A colourful procession with ‘baraatis’ smearing vermilion on each other; blowing of conch shells, bursting of firecrackers; dance and music performances by folk artistes; and a feast for over 2,000 guests. The pomp and splendour was evident as the participants were in a mood of wedding revelry.
Amid chanting of mantras and exchange of garlands, the priest tied the nuptial knot performing the traditional Odia rituals.
It was an Indian wedding in every sense, only the bride and the groom were dolls made of lacquer. Although symbolic, the marriage of lacquer dolls, locally known as ‘Jau Kandhei’, organised by Jau Kandhei Marriage Committee at Balasore in Odisha recently, was unique in many ways.
For, it was not just another rural quirk but an attempt to revive the ancient art form, which is on the verge of extinction. With the help of socio-cultural organisation Baleswari Kalakendra, the committee is making all-out efforts to promote it.
“The marriage of ‘Jau Kandhei’ is an ancient culture, which has lost its charm over the years, with plastic toys and feng-shui items flooding the markets,” says Baleswari Kalakendra secretary Kesudas. “So, we are trying to rejuvenate the dying culture and promote the art form.”
The Kalakendra has already trained six self-help groups (SHG) in making lacquer dolls and other value-added items so that they can become self-dependent and also sustain the art. During Hindu festivals, the organisation ties up with saree shops in the coastal town for promotional selling of the lacquer dolls. Apart from four places in Balasore, the marriage of dolls is being solemnised in Bhubaneswar to spread the word about the art.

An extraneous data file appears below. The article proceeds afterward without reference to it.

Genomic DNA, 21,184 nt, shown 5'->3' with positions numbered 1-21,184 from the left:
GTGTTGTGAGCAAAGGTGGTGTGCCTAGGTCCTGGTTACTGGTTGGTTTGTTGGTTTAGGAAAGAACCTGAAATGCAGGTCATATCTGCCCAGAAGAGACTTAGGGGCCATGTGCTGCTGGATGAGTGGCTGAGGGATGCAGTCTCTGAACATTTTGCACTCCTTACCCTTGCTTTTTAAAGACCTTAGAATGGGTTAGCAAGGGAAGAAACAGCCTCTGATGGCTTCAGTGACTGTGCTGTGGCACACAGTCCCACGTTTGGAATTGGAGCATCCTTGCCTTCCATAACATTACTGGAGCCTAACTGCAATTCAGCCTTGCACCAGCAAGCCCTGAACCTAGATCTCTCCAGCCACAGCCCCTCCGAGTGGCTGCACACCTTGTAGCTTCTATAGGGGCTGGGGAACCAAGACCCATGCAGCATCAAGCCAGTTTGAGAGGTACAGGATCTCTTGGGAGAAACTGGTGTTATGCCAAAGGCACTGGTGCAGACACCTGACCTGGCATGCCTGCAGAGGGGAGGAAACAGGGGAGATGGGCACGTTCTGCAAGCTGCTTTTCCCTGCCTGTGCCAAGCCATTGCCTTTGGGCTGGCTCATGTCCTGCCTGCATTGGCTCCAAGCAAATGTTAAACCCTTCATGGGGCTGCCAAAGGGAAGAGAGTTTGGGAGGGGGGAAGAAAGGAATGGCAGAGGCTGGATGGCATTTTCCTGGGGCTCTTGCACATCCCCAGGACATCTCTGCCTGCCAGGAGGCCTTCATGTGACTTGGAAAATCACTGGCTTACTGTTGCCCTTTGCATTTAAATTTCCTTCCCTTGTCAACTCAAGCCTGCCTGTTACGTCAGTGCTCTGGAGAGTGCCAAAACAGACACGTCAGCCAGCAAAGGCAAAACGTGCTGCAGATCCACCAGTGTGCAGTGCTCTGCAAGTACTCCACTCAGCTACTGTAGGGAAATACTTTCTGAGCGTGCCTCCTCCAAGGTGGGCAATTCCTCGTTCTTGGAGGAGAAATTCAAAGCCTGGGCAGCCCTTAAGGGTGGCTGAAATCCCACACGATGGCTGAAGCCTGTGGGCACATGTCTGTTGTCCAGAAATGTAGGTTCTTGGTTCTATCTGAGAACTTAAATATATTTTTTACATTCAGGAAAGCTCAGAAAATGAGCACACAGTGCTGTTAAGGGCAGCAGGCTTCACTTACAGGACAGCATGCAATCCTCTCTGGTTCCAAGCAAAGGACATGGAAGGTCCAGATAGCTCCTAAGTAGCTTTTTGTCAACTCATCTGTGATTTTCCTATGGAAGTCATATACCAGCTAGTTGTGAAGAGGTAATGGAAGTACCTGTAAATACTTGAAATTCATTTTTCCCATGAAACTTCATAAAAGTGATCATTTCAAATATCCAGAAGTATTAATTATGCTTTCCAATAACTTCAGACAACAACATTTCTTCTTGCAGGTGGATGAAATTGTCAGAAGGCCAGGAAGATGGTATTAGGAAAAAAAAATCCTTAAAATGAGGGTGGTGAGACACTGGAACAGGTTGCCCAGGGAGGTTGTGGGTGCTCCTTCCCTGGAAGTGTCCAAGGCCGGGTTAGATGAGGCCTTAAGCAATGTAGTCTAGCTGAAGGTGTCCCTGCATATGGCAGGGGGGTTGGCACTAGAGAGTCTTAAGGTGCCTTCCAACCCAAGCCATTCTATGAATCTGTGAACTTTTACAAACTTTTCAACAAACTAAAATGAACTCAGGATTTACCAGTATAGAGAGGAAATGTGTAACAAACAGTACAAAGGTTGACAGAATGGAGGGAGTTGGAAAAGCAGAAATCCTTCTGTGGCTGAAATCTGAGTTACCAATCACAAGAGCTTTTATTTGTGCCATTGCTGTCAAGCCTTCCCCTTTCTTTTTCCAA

In the past, ‘Jau Kandhei’ aimed at bringing conjugal peace in the family. “Keeping a pair of dolls in the bedroom is considered auspicious in our tradition. This is why bride’s family used to gift lacquer dolls to the couple in earlier days. It glorifies the celestial relationship,” says Kesudas.
Kalakendra, which started working for the revival of this art form in 2006, has trained 60 women artisans who are now making fancy items in lacquer.
The SHG members—Kanakalata Das, Kuntala Rath, Maya Nayak, Meena Mishra, Latika Begum, Gayatri Khanda, Basumati Behera, Satyabhama Khandei, Sarada Singh and Sita Nayak—come from different socio-cultural milieu and are mostly housewives.
They mould dolls, bangles, plates, office tools, pen stands, paper weights, ashtrays and house decorative items. The two-inch to three-foot tall dolls cost between `25 and `4,000 depending on the size and design of the item.
Kanakalata says, “The members now participate in all state-level exhibitions. Initiated as a part of revival programme, this art form has come to the rescue of women artisans who can now earn their livelihood. We have also roped in artisans from Cuttack, Nabarangpur, Nuapada and Rayagada districts to make this initiative to preserve the ancient art form a statewide movement.”